It is unequivocally true that the myriad of streaming sites and other avenues of producing and showcasing films and television programming has resulted in greater opportunities for minority stories and voices that would have been previously ignored by traditional media. It is also true that these chances are given even less resources for promotion, advertisements, press tours, etc. Add to this the unclear metrics for success and renewal compared to the standards of broadcast television, and a lot of these as before unseen opportunities end up on the chopping block.
Rutherford Falls is the latest such casualty. Rutherford Falls is an American sitcom series that “aired” on the Peacock streaming service for two seasons. It was unfortunately canceled this month of September though it is seemingly being shopped around for potentially more at other networks or streaming services.
While obviously not every program will find an audience, this show had some serious strength behind it. Created by, and starring, Ed Helms, Michael Schur, and, newcomer, Sierra Teller Ornelas, the series tells the story of small town Rutherford Falls and the argument over a founder’s statue in the middle of the main street of the town. Of course, there is actually more to the disagreements and stories of the small town. This is not surprising considering Schur’s pedigree and past shows (Parks and Rec, The Good Place, Brooklyn Nine-Nine, etc.). Rutherford Falls, like Schur’s other works, uses the framework of small town politics and discourse around the removal of a statue to discuss and examine larger American political and social issues. And just like Schur’s past work, it manages to do so while still being humorous, engaging, sad, triumphant, and not really having a “villain” in the show. Characters are flawed but understandably human and humane in a show and premise that could have easily ventured into caricature, posturing, and simply preaching.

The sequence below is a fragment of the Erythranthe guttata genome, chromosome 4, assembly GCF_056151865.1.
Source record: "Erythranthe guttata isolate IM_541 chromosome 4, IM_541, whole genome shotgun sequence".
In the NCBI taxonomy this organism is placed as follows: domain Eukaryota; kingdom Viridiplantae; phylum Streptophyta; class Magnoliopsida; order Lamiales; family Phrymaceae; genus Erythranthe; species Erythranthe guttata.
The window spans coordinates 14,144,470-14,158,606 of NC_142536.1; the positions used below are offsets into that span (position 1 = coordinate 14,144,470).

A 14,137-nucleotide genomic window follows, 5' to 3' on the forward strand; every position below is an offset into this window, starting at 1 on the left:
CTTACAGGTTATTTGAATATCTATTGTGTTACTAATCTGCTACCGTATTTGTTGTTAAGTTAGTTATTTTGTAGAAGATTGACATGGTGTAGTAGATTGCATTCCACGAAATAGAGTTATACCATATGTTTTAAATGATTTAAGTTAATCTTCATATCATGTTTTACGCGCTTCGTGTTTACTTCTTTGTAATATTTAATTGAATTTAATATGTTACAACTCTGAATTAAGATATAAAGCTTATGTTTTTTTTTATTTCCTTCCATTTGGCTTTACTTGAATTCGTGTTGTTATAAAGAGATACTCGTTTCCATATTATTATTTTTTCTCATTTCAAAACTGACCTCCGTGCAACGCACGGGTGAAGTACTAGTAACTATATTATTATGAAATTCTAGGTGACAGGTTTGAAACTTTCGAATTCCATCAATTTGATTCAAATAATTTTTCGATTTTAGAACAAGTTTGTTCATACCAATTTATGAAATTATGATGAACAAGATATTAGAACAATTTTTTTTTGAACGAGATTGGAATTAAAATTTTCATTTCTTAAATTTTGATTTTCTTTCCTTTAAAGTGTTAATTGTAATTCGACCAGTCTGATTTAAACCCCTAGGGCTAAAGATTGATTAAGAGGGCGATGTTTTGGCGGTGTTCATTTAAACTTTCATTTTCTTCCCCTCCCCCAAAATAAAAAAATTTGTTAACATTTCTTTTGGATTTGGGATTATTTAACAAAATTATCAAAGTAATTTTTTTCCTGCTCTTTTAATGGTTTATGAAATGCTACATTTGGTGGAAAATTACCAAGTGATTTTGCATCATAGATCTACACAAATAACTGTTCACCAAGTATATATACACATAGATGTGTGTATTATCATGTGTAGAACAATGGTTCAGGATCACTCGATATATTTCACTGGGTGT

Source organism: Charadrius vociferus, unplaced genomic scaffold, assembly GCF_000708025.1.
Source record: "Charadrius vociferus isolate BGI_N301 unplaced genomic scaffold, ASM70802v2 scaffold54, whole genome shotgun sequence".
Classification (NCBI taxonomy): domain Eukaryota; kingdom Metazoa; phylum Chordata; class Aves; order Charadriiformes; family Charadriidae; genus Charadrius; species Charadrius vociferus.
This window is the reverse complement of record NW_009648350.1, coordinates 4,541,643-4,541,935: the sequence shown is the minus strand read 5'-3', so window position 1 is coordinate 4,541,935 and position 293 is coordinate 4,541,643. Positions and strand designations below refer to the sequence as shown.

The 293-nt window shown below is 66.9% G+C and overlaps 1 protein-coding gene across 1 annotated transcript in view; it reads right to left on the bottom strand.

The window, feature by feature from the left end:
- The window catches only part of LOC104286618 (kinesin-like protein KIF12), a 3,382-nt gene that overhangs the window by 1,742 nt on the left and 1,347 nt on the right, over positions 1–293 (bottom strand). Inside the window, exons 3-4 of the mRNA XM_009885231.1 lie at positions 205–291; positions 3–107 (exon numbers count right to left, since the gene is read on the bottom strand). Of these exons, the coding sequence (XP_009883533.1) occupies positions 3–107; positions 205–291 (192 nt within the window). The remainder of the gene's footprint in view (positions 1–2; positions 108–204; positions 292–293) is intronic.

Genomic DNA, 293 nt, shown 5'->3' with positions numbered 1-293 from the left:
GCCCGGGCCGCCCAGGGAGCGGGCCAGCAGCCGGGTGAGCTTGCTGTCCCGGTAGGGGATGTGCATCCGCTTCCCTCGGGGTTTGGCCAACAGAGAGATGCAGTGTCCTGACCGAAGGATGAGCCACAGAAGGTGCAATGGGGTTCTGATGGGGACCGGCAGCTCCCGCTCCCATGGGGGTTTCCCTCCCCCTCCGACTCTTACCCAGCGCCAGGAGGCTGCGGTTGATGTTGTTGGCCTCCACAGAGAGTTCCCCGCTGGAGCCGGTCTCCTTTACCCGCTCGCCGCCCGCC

By all accounts, even with new emergent audience trends, this show should have been a hit. It had all the markers of past and current successes. But, I am guessing that for many reading, it is the first time ever hearing of the program. And the news of its cancellation is the most press and interviews it has received since its premiere. The simple fact is that the Great American Novel would still never get read if no one knows it was published. No one will watch a television show, regardless of quality, if they do not know of its existence. So, even with more opportunities to create, the access of attention is still veered away, and that will never bode well for the stories outside the accepted norm.
Yet, they still get made and continue on. Literally, on the day she found out, Ornelas went on interviews to discuss the show and its meaning and legacy and how she was trying to shop it around. As well, nearly every Native cast member emphatically stated out their support and praise for the show. They were joined by Native actors and creatives from other series. The entire community rallied around this show and hoped for more. Strength and unity was found amid loss. It is not the first time nor will it be the last. However, after sharing condolences and encouragement, they went back to work and to creating and spreading their stories. Because that is all they could do, and, regardless of the results, simply creating and risking rejection is doing enough.
May Rutherford Falls find a new home. May the stories of the cast and crew continue. And may others like them, against the odds, have more and more opportunities.